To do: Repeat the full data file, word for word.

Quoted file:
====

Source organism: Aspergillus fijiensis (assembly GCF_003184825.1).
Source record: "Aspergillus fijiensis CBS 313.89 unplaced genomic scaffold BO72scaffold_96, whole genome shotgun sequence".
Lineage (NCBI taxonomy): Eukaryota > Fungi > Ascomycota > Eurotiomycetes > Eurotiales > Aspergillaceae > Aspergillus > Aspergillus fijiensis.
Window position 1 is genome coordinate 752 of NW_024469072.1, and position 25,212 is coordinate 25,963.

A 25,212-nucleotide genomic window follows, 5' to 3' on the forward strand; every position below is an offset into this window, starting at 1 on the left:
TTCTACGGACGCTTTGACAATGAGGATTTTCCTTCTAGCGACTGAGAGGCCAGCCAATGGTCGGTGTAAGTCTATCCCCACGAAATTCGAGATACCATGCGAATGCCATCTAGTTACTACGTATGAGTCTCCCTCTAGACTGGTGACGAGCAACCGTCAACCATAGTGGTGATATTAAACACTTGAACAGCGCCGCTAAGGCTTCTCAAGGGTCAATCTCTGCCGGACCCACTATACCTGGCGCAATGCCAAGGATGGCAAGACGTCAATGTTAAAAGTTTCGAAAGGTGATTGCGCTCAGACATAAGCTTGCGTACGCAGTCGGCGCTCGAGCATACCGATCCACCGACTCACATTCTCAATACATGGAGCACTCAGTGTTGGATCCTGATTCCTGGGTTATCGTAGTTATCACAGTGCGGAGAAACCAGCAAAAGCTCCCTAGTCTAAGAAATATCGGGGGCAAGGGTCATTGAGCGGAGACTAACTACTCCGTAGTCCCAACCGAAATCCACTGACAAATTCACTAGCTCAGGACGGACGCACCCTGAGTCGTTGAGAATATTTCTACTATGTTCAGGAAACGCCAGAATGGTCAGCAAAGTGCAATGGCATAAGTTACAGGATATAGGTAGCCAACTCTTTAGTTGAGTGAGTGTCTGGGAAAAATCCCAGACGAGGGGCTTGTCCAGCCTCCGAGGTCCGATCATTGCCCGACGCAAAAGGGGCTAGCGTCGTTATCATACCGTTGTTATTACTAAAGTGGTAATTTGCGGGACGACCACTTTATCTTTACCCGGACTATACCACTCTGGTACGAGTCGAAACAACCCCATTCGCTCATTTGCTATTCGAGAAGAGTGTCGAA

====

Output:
Source organism: Aspergillus fijiensis (assembly GCF_003184825.1).
Source record: "Aspergillus fijiensis CBS 313.89 unplaced genomic scaffold BO72scaffold_96, whole genome shotgun sequence".
Lineage (NCBI taxonomy): Eukaryota > Fungi > Ascomycota > Eurotiomycetes > Eurotiales > Aspergillaceae > Aspergillus > Aspergillus fijiensis.
Window position 1 is genome coordinate 752 of NW_024469072.1, and position 25,212 is coordinate 25,963.

A 25,212-nucleotide genomic window follows, 5' to 3' on the forward strand; every position below is an offset into this window, starting at 1 on the left:
TTCTACGGACGCTTTGACAATGAGGATTTTCCTTCTAGCGACTGAGAGGCCAGCCAATGGTCGGTGTAAGTCTATCCCCACGAAATTCGAGATACCATGCGAATGCCATCTAGTTACTACGTATGAGTCTCCCTCTAGACTGGTGACGAGCAACCGTCAACCATAGTGGTGATATTAAACACTTGAACAGCGCCGCTAAGGCTTCTCAAGGGTCAATCTCTGCCGGACCCACTATACCTGGCGCAATGCCAAGGATGGCAAGACGTCAATGTTAAAAGTTTCGAAAGGTGATTGCGCTCAGACATAAGCTTGCGTACGCAGTCGGCGCTCGAGCATACCGATCCACCGACTCACATTCTCAATACATGGAGCACTCAGTGTTGGATCCTGATTCCTGGGTTATCGTAGTTATCACAGTGCGGAGAAACCAGCAAAAGCTCCCTAGTCTAAGAAATATCGGGGGCAAGGGTCATTGAGCGGAGACTAACTACTCCGTAGTCCCAACCGAAATCCACTGACAAATTCACTAGCTCAGGACGGACGCACCCTGAGTCGTTGAGAATATTTCTACTATGTTCAGGAAACGCCAGAATGGTCAGCAAAGTGCAATGGCATAAGTTACAGGATATAGGTAGCCAACTCTTTAGTTGAGTGAGTGTCTGGGAAAAATCCCAGACGAGGGGCTTGTCCAGCCTCCGAGGTCCGATCATTGCCCGACGCAAAAGGGGCTAGCGTCGTTATCATACCGTTGTTATTACTAAAGTGGTAATTTGCGGGACGACCACTTTATCTTTACCCGGACTATACCACTCTGGTACGAGTCGAAACAACCCCATTCGCTCATTTGCTATTCGAGAAGAGTGTCGAA